The yellow rail feeds on a variety of prey, including earthworms, small freshwater snails, crustaceans, spiders, and a range of insects and their larvae. During autumn and winter, it also feeds on seeds, such as those of sedges, rushes (Scleria), grasses (Setaria) and Polygonum species (2) (3) (4) (5) (6).
Although breeding male yellow rails frequently call at night, this species is usually active during the day. It typically forages in areas with shallow water concealed by dense vegetation, picking food from the ground, from vegetation or from the water. It will also take food from below the water surface, and sometimes feeds while swimming (2) (3) (5).
Yellow rails arrive at the breeding grounds from late April to May, and remain until September or October (2) (3) (5) (6). In the United States, the eggs are laid between May and July. Although the yellow rail is thought to be territorial, the ranges of breeding males overlap somewhat (2) (3) (5).
Both the male and female yellow rail may hollow out crude ‘scrapes’ in vegetation, but it is the female that completes the nest. The nest consists of a cup of fine sedge and grasses, and is usually placed beneath a canopy of dead vegetation, either on the ground or a short distance above it (2) (3) (5) (6). It may sometimes be suspended over shallow water (3) (6). One or more extra nests may also be built; these lack a canopy and are used as ‘brood’ nests, where the female may brood the chicks after they leave the nest in which they hatched (2) (3) (5) (6).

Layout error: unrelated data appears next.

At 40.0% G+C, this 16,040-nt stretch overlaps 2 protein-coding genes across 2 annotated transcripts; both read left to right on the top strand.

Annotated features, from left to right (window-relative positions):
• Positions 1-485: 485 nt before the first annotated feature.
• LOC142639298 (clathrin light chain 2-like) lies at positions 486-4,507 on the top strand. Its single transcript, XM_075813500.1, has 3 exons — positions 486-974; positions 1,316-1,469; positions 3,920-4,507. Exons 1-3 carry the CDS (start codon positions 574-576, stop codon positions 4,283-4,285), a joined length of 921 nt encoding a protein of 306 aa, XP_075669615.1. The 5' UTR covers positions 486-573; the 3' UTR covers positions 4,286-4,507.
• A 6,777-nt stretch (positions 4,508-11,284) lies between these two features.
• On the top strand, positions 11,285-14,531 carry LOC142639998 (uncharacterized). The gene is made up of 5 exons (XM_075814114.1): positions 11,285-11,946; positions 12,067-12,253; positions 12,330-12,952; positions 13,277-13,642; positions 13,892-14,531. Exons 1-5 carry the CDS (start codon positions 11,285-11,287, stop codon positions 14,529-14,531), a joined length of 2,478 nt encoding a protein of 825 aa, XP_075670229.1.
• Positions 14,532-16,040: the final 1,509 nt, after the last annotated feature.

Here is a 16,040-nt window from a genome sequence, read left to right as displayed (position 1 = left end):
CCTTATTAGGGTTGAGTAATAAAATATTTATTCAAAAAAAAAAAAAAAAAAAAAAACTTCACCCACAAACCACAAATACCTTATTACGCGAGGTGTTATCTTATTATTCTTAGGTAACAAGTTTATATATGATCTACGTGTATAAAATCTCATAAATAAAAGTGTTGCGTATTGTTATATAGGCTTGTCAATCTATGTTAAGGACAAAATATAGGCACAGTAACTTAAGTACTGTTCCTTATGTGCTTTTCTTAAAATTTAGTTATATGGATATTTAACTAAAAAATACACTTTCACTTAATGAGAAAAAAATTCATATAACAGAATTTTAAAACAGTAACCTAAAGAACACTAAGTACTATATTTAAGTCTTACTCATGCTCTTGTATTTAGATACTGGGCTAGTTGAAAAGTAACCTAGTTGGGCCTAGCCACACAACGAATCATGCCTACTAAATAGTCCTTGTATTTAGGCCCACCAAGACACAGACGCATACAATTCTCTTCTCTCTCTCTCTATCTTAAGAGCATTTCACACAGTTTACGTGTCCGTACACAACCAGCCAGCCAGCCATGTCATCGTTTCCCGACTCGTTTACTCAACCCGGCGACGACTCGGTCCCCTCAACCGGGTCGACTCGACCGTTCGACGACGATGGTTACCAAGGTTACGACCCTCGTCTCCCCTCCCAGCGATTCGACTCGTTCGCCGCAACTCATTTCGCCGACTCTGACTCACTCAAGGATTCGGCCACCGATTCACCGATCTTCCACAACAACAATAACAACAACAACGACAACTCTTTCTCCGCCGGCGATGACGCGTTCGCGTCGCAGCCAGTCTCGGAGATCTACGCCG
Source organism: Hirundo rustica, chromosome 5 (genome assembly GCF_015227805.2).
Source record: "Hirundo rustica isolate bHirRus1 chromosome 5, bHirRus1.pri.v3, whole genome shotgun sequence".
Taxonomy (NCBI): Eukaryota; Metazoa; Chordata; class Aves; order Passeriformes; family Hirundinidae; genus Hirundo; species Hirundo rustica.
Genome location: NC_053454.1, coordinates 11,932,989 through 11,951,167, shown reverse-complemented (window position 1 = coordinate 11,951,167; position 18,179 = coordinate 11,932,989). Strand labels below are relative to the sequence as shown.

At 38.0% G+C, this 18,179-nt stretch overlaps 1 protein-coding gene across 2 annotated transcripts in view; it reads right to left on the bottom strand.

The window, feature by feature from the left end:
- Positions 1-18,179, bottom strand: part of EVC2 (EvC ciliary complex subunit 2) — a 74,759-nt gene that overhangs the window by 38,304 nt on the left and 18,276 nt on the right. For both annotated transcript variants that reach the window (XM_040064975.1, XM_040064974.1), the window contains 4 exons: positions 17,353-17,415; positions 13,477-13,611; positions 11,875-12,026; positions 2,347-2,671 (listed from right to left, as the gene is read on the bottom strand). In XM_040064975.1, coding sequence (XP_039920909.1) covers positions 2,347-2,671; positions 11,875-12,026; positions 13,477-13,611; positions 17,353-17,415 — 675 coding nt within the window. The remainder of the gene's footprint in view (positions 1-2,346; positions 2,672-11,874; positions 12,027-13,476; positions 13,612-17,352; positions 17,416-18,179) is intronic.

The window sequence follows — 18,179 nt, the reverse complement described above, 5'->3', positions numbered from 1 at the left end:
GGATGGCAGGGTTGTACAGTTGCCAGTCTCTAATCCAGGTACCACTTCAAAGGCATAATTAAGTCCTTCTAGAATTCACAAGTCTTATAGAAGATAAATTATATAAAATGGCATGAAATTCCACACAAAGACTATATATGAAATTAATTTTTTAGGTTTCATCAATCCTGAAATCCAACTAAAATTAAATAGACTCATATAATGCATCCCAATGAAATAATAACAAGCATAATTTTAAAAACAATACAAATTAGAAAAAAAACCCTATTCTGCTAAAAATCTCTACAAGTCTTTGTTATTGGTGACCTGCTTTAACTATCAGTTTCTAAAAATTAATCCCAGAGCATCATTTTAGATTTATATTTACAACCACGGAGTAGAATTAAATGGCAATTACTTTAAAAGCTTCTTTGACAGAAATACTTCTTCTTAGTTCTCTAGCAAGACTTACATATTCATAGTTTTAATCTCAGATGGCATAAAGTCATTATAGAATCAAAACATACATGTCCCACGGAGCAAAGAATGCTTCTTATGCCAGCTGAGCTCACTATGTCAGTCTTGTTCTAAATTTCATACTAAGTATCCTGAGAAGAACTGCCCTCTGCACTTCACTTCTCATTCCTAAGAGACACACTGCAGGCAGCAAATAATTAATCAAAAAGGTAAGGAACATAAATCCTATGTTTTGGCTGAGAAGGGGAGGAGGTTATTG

The yellow rail lays between 4 and 10 eggs, which are incubated by the female for 17 to 18 days (2) (3) (4) (5) (6). On hatching, the young chicks are covered in black down and have a bright pink beak, which becomes black as the chick grows (2) (3) (4) (5). The young leave the nest just a day or two after hatching (2) (3) (4) (5) (6), but are fed and brooded by the female, and possibly also by the male, for around a further three weeks (2) (3) (5). Young yellow rails can fly by about 35 days old. The yellow rail usually only raises one brood each season, although it may re-nest if the first clutch fails (2) (3) (5). This species probably starts to breeds at about a year old (3) (5).